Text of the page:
Jury Awards $415,000 to Paramedic for Pregnancy Discrimination

On May 7, 2018, a King County jury awarded $415,000 to our client Danielle Stumpf, a paramedic whose employer, American Medical Response (AMR), subjected her to a hostile work environment based on her pregnancy, childbirth, and status as a nursing mother. When Ms. Stumpf stood up for her rights, AMR retaliated against her by demoting her from a Field Training Officer position and preventing her promotion twice over two years.

MHB attorneys Katie Chamberlain and Sam Kramer represented Stumpf in the two-week jury trial. The jury found that AMR discriminated against Stumpf based on her gender and pregnancy and allowed its employees to harass and retaliate against her.

Stumpf had worked as a paramedic for Rural Metro Ambulance since 2009. AMR acquired Rural Metro in 2015. In 2014, when Stumpf became pregnant, her doctor placed her on lifting restrictions and limited her to an 8-hour work day. Rather than accommodating her with light-duty work, as it did for other workers, AMR forced Stumpf onto unpaid leave, causing her to lose her salary and health benefits.

In the fall of 2015, when Stumpf returned to work after the birth of her baby girl, the company engaged in what a juror described after the verdict as a “perfect storm” of negative employment decisions. AMR stripped Stumpf of her seniority, which forced her to go back to working night shifts, and took away her Field Training Officer position, a promotion she received before becoming pregnant. Witnesses testified at trial that male crew members complained about Stumpf taking breaks to pump milk for her baby and began referring to her as “the milk truck.” On a daily basis, supervisors heard harassing comments against Stumpf, including one comment that she should just “hook a catheter to those things” instead of taking pump breaks.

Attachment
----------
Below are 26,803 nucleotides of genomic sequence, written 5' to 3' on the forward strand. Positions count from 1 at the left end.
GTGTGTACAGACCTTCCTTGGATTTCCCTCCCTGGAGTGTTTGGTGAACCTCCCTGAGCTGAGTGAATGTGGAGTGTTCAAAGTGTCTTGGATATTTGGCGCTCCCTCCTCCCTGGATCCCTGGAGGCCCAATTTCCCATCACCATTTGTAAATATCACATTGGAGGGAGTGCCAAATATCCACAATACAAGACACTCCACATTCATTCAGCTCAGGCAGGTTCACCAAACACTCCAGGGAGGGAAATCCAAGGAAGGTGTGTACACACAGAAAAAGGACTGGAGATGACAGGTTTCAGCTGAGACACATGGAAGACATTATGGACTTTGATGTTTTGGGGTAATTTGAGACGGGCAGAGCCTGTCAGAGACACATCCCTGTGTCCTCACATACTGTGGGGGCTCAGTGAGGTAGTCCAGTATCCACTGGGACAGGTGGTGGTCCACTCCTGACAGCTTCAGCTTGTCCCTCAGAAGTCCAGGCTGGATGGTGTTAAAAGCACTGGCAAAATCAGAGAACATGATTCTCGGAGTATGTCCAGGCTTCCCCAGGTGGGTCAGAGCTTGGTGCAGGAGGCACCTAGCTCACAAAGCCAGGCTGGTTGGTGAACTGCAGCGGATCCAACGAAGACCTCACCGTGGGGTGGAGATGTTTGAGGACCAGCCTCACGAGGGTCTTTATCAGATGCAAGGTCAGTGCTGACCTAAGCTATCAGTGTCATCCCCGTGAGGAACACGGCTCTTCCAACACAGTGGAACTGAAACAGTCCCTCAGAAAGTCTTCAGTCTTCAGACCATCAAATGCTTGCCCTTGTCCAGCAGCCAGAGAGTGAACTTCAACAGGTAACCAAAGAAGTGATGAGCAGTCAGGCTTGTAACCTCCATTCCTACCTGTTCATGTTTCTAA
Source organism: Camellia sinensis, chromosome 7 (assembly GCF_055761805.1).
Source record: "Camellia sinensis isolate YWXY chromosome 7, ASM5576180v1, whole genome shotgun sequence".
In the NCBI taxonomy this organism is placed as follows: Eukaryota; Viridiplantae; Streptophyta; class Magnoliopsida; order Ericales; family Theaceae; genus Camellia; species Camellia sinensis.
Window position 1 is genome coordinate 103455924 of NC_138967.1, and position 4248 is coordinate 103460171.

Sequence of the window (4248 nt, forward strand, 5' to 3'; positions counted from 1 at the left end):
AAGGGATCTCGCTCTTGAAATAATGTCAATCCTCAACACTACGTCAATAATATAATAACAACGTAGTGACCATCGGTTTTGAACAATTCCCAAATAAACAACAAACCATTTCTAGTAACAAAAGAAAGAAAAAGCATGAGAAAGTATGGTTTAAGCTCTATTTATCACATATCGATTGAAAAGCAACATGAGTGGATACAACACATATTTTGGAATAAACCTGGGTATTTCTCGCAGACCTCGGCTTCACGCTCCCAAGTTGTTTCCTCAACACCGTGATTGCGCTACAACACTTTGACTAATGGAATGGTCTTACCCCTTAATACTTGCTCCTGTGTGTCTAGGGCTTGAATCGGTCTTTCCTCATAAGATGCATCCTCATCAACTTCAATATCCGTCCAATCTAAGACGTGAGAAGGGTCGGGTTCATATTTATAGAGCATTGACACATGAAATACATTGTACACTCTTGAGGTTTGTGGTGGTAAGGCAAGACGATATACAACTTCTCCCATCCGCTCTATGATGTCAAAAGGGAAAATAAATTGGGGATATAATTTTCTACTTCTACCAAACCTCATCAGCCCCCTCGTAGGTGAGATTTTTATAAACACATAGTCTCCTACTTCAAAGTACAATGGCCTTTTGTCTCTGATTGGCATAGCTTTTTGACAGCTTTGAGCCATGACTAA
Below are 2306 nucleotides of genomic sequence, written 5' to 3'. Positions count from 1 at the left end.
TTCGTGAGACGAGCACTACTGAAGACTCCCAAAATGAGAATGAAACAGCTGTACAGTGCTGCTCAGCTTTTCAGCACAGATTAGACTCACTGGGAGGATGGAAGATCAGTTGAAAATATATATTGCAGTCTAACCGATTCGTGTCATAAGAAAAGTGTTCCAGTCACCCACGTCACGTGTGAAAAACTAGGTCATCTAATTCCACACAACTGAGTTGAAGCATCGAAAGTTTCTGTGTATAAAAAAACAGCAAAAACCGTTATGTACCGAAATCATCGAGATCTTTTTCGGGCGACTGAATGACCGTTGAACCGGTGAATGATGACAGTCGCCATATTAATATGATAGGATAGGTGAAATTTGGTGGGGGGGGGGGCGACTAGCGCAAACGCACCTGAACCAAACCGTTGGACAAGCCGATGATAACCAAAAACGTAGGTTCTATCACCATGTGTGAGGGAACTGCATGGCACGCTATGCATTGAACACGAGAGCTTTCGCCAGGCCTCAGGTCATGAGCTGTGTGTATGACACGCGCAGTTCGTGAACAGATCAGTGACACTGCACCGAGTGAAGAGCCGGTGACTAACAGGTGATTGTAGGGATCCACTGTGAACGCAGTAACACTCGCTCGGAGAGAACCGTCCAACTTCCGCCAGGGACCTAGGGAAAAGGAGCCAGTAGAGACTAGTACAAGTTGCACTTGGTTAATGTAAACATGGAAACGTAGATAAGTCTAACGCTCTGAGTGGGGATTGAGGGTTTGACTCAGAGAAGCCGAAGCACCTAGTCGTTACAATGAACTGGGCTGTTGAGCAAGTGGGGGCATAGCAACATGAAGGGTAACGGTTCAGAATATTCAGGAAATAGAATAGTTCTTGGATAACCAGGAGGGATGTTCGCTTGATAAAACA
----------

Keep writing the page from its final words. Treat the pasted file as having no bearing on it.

When Stumpf reported the harassment, AMR failed to put an end to these comments. Instead, the company instituted restrictive rules about where Stumpf could pump milk, forcing her to drive miles through traffic each day to pump at the company’s main office, where she was subjected to ongoing harassment. The company caused Stumpf so much stress that her milk production stopped. Evidence presented at trial showed that Stumpf was not the only paramedic to have been mistreated after becoming pregnant.

After a two-week trial, the six-person jury made up of five men and one woman deliberated for two days before reaching a unanimous verdict, providing powerful vindication to Stumpf. “I just want to thank the jury for approaching my case with an open mind and for reaching a just result. This means so much to me and my family, and I hope that AMR will change its practices to be more friendly to working mothers,” she said. Stumpf continues to work for AMR as a paramedic in the greater Tacoma area.

MHB’s victory on behalf of Danielle Stumpf is part of our commitment to battling pregnancy discrimination and fighting for fair treatment of working parents throughout Washington state. Companies cannot place discriminatory barriers in front of new parents when they are expecting a baby or returning to work.

Federal Court Awards $1.8 million to Employee Wrongfully Terminated by Snohomish County PUD for her Disability

Federal District Court Judge John C. Coughenour today ordered the Snohomish County PUD to pay $1.8 million to a former customer service representative, after it wrongfully terminated her for perceived side effects from prescription medications for her chronic migraine headaches.

Coughenour said the PUD failed to accommodate Cynthia Stewart’s disability, and discriminated against her because of it, writing the PUD should have: “treated her as an employee with a medical condition, rather than a drug abuser.”